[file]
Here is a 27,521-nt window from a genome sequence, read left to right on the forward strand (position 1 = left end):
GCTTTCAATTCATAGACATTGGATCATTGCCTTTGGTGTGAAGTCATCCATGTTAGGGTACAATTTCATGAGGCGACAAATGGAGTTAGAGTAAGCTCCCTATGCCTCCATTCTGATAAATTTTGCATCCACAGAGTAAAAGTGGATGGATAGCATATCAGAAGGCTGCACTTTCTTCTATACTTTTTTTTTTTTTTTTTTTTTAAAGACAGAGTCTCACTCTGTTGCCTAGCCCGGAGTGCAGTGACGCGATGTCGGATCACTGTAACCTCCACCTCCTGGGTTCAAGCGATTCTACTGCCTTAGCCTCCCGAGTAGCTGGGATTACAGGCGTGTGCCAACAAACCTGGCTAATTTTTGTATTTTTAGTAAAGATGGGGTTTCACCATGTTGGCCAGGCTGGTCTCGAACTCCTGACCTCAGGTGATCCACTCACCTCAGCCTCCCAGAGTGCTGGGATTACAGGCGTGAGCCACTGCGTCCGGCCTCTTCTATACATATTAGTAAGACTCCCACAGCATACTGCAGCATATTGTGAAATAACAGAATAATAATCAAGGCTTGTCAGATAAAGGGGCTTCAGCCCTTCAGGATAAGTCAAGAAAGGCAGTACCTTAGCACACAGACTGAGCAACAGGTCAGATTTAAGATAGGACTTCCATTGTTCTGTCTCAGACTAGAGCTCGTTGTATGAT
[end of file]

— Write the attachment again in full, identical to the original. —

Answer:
Here is a 27,521-nt window from a genome sequence, read left to right on the forward strand (position 1 = left end):
GCTTTCAATTCATAGACATTGGATCATTGCCTTTGGTGTGAAGTCATCCATGTTAGGGTACAATTTCATGAGGCGACAAATGGAGTTAGAGTAAGCTCCCTATGCCTCCATTCTGATAAATTTTGCATCCACAGAGTAAAAGTGGATGGATAGCATATCAGAAGGCTGCACTTTCTTCTATACTTTTTTTTTTTTTTTTTTTTTAAAGACAGAGTCTCACTCTGTTGCCTAGCCCGGAGTGCAGTGACGCGATGTCGGATCACTGTAACCTCCACCTCCTGGGTTCAAGCGATTCTACTGCCTTAGCCTCCCGAGTAGCTGGGATTACAGGCGTGTGCCAACAAACCTGGCTAATTTTTGTATTTTTAGTAAAGATGGGGTTTCACCATGTTGGCCAGGCTGGTCTCGAACTCCTGACCTCAGGTGATCCACTCACCTCAGCCTCCCAGAGTGCTGGGATTACAGGCGTGAGCCACTGCGTCCGGCCTCTTCTATACATATTAGTAAGACTCCCACAGCATACTGCAGCATATTGTGAAATAACAGAATAATAATCAAGGCTTGTCAGATAAAGGGGCTTCAGCCCTTCAGGATAAGTCAAGAAAGGCAGTACCTTAGCACACAGACTGAGCAACAGGTCAGATTTAAGATAGGACTTCCATTGTTCTGTCTCAGACTAGAGCTCGTTGTATGAT